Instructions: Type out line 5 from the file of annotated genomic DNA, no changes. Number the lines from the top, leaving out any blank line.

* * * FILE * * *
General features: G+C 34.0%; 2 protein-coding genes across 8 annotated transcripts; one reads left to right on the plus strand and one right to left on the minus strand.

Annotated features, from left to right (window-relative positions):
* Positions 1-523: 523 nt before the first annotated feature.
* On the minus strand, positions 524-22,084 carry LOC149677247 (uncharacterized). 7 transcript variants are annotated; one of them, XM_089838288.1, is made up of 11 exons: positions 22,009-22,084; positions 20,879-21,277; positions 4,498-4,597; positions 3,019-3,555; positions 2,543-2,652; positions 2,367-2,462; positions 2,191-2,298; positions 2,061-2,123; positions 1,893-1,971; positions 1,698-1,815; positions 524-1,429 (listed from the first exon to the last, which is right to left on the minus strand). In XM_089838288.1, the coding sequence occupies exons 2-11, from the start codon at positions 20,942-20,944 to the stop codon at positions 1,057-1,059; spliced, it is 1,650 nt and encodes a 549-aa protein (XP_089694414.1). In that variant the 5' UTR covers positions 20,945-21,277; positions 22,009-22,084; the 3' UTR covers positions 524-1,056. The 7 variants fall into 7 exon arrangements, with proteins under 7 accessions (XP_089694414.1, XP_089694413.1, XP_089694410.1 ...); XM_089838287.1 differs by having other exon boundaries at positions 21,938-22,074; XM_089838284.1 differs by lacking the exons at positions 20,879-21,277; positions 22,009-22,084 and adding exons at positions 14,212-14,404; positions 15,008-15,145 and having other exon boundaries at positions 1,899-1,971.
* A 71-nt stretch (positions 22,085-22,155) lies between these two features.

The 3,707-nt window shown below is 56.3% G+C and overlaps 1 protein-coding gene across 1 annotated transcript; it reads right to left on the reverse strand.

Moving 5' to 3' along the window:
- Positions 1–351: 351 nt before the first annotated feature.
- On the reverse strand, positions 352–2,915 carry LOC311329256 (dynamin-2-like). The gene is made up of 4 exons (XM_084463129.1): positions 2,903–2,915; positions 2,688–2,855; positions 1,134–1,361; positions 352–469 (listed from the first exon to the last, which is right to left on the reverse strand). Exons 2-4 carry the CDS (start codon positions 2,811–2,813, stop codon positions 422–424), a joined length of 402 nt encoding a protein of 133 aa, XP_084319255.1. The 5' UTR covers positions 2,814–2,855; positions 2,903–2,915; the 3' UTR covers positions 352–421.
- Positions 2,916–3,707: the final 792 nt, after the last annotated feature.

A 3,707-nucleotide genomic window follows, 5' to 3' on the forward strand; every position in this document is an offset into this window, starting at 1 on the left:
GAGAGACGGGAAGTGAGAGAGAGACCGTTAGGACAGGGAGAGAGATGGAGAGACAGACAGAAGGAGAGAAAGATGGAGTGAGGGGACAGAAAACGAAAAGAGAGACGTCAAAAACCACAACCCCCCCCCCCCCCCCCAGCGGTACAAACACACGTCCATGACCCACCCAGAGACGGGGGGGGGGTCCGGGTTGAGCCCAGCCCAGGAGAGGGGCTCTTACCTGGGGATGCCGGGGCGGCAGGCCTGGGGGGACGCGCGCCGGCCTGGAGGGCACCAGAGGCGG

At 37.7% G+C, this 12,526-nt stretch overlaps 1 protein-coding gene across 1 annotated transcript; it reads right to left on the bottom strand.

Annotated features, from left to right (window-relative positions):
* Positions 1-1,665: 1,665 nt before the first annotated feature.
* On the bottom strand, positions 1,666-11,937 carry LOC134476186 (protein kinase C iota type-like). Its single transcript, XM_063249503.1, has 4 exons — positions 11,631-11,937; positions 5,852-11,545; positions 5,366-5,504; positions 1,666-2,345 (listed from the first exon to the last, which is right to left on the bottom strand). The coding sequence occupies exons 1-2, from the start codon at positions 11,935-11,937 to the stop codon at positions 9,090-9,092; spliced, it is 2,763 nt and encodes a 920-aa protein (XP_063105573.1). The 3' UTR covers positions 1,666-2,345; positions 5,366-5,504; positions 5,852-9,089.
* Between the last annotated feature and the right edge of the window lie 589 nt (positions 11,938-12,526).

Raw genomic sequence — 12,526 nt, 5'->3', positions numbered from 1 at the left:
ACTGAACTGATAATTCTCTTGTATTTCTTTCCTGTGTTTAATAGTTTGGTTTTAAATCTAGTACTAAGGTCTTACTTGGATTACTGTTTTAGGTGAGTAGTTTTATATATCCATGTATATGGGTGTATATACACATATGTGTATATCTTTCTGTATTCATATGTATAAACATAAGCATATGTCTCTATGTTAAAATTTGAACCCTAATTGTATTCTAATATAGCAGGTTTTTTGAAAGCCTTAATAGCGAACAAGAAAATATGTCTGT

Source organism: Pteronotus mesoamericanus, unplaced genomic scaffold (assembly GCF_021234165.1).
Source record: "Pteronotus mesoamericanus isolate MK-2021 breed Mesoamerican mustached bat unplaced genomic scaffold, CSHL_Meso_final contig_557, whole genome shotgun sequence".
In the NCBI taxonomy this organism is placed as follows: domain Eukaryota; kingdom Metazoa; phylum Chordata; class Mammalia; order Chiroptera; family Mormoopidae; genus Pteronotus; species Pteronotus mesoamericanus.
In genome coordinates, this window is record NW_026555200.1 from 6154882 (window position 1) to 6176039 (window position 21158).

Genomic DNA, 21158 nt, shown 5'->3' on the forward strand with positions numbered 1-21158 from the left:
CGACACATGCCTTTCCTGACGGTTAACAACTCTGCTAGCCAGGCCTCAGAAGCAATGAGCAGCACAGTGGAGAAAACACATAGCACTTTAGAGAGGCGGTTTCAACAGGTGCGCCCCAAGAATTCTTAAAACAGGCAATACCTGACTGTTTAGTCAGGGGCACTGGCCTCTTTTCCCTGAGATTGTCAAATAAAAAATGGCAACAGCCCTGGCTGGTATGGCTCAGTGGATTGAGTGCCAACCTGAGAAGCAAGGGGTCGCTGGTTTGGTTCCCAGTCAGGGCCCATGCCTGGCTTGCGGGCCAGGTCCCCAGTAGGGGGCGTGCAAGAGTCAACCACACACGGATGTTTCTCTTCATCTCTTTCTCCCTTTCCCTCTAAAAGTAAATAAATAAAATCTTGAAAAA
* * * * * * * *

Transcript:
* A 71-nt stretch (positions 22,085-22,155) lies between these two features.